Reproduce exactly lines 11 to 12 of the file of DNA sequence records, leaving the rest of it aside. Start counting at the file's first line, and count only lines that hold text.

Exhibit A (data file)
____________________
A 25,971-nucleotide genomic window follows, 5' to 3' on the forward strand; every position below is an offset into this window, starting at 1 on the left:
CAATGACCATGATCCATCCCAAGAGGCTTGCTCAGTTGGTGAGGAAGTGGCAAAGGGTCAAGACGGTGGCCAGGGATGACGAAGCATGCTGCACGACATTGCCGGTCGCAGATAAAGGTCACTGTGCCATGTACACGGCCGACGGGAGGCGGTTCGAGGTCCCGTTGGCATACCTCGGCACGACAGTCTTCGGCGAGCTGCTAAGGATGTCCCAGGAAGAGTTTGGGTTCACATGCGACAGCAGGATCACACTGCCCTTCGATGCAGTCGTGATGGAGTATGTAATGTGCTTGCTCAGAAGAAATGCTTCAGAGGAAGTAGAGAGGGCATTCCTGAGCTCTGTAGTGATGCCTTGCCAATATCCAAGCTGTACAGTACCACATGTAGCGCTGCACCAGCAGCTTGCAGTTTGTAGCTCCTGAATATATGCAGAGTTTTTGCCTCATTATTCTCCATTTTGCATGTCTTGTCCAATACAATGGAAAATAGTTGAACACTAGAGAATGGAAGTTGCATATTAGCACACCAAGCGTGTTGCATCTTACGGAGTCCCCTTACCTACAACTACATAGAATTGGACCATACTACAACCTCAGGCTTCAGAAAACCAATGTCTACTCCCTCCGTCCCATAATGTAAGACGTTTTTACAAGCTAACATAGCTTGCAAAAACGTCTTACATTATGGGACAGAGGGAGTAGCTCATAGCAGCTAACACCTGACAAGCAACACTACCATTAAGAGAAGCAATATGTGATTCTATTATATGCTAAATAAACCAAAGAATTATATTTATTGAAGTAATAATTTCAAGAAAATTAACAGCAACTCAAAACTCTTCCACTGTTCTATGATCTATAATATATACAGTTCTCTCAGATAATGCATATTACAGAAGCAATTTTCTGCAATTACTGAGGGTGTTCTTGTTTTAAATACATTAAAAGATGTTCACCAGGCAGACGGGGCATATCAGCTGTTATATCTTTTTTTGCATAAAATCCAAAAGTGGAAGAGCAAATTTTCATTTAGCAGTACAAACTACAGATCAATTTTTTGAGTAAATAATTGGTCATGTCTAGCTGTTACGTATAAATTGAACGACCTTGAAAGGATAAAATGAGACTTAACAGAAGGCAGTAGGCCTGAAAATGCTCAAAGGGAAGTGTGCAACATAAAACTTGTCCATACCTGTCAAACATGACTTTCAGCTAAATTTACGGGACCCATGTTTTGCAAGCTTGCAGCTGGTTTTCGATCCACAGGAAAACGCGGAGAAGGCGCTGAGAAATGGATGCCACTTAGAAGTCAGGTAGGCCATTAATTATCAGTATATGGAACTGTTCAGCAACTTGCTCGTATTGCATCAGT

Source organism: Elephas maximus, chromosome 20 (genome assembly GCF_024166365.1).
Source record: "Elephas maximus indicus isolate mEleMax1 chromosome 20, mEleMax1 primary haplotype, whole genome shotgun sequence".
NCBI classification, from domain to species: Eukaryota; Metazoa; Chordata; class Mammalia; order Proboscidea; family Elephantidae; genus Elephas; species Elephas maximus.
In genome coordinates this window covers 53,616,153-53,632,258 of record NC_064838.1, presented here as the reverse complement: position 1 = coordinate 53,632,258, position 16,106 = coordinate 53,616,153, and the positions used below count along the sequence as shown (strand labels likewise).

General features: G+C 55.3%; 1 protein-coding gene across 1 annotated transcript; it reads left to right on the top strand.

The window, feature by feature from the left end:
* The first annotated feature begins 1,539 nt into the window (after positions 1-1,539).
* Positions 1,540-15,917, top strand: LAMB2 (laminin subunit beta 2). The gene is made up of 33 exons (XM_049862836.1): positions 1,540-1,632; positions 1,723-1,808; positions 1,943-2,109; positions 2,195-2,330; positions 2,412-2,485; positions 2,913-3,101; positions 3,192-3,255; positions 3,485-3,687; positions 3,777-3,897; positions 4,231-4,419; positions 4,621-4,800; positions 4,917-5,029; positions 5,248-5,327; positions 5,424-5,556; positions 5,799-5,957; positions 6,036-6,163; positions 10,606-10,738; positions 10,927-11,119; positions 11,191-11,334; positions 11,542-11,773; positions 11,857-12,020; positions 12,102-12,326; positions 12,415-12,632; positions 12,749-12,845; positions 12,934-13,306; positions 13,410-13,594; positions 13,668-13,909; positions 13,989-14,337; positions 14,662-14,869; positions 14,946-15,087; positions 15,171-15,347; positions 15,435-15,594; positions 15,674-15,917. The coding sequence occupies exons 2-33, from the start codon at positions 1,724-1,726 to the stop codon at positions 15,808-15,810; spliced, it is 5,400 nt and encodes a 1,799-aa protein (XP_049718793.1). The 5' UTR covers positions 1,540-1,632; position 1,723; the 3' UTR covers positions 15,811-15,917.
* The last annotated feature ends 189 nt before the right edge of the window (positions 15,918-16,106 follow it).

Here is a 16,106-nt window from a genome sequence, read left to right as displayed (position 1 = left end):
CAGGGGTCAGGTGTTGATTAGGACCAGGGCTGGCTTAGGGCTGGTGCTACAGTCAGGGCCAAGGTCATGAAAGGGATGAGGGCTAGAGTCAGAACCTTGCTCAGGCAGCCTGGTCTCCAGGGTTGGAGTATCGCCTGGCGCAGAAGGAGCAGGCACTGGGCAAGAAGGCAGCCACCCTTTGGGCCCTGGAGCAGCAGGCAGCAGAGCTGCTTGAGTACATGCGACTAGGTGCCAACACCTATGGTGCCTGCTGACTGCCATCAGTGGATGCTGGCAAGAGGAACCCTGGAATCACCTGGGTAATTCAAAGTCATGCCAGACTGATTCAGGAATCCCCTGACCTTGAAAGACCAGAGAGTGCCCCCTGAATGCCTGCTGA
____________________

* The last annotated feature ends 189 nt before the right edge of the window (positions 15,918-16,106 follow it).

Here is a 16,106-nt window from a genome sequence, read left to right as displayed (position 1 = left end):